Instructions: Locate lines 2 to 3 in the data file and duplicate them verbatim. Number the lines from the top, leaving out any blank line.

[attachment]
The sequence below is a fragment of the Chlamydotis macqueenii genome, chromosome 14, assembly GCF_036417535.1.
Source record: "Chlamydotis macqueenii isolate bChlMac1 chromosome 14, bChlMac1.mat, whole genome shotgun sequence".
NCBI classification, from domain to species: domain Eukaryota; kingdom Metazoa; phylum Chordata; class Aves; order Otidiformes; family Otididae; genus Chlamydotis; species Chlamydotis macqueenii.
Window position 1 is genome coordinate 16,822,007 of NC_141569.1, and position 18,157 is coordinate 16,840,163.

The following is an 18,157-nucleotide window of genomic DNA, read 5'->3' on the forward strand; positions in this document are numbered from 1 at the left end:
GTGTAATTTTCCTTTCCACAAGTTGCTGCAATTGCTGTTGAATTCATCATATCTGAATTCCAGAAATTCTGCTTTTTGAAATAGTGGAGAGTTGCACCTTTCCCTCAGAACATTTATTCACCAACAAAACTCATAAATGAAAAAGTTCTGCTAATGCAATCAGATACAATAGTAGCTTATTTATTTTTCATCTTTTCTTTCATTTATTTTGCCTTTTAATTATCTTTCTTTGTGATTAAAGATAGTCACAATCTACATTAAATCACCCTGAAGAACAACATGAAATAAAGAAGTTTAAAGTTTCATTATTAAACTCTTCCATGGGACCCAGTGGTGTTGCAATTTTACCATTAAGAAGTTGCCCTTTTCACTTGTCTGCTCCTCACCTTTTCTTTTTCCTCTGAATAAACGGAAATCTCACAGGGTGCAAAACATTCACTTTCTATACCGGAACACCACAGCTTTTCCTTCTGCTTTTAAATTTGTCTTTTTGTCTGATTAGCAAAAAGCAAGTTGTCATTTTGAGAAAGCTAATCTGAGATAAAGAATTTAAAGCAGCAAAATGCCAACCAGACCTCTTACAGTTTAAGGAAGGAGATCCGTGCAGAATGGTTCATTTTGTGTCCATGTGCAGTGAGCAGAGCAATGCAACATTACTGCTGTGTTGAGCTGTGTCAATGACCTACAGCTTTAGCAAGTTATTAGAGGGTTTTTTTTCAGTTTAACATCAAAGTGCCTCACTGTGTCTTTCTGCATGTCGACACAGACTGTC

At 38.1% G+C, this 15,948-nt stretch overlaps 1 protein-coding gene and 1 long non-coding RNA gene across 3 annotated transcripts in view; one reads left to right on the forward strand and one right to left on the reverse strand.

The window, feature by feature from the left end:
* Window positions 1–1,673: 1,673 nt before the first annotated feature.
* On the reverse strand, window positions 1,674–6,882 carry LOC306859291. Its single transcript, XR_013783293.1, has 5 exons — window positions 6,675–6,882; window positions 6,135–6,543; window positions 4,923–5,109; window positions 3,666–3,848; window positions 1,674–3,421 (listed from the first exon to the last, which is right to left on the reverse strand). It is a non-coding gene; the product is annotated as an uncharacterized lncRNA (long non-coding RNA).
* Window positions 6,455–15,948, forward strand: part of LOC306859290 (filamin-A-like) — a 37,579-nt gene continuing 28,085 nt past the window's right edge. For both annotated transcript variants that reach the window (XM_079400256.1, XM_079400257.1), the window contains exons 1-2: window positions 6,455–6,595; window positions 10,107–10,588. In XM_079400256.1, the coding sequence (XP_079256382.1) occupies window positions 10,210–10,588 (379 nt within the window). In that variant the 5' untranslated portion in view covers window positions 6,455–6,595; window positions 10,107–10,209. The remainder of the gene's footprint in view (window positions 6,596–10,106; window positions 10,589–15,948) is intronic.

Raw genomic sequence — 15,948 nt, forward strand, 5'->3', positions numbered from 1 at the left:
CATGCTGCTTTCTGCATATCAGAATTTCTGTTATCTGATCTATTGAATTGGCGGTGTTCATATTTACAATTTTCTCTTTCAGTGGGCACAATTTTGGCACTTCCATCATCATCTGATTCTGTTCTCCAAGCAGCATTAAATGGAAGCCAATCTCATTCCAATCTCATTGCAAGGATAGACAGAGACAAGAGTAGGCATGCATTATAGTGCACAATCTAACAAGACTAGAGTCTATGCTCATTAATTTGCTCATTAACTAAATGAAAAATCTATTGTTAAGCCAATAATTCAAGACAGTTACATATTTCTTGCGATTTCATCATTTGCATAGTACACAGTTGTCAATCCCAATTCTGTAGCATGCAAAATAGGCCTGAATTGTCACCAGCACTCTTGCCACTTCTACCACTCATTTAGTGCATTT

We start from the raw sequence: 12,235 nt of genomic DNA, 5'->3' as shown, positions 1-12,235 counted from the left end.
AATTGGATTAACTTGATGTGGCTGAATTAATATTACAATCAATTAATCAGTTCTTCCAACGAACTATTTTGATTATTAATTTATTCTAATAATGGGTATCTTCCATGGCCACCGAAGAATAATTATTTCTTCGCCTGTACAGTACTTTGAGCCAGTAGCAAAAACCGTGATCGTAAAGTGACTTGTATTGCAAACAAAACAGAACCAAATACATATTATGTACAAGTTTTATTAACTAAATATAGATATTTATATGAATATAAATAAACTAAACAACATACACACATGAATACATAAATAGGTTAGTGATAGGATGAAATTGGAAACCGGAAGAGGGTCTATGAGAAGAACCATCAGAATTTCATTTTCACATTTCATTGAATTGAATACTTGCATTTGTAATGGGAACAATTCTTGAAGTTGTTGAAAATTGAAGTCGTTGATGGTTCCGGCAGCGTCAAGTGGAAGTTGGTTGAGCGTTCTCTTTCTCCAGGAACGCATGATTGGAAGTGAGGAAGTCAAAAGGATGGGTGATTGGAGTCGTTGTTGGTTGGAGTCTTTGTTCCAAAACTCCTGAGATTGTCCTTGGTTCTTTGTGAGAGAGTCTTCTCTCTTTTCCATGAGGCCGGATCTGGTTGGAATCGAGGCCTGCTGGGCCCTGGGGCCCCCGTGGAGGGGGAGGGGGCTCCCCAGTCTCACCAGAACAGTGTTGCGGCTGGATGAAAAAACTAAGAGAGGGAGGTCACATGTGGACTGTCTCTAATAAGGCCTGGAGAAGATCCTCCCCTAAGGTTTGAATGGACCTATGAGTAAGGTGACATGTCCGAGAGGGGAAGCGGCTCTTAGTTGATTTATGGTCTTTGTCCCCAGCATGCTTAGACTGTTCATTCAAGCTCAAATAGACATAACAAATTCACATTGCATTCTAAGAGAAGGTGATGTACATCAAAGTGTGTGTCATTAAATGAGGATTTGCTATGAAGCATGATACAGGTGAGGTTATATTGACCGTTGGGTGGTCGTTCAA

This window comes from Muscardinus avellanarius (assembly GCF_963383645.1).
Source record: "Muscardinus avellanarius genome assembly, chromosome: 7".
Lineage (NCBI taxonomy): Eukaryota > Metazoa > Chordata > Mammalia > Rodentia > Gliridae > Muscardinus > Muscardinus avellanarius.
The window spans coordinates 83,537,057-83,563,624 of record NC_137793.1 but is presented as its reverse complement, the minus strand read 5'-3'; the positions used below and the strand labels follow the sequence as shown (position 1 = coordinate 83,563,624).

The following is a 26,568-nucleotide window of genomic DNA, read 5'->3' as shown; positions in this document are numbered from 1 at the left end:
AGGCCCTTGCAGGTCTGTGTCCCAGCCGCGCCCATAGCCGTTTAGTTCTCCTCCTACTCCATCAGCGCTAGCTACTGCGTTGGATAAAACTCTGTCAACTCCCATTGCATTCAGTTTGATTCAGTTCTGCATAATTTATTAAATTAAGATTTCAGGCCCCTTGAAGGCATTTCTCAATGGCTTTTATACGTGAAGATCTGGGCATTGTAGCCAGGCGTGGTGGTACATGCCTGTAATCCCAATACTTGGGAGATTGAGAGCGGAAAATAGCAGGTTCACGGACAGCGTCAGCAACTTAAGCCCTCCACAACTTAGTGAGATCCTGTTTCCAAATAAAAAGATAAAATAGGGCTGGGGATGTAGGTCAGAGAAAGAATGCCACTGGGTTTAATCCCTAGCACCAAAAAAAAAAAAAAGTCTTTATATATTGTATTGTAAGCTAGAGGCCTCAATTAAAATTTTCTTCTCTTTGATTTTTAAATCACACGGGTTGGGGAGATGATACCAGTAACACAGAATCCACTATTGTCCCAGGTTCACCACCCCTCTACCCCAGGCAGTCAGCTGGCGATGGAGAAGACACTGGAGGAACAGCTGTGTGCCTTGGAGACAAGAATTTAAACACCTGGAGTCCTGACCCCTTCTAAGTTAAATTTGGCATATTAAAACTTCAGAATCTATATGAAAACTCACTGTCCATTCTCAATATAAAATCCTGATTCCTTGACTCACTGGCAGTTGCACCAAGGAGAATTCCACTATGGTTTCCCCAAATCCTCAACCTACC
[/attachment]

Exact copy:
Source record: "Chlamydotis macqueenii isolate bChlMac1 chromosome 14, bChlMac1.mat, whole genome shotgun sequence".
NCBI classification, from domain to species: domain Eukaryota; kingdom Metazoa; phylum Chordata; class Aves; order Otidiformes; family Otididae; genus Chlamydotis; species Chlamydotis macqueenii.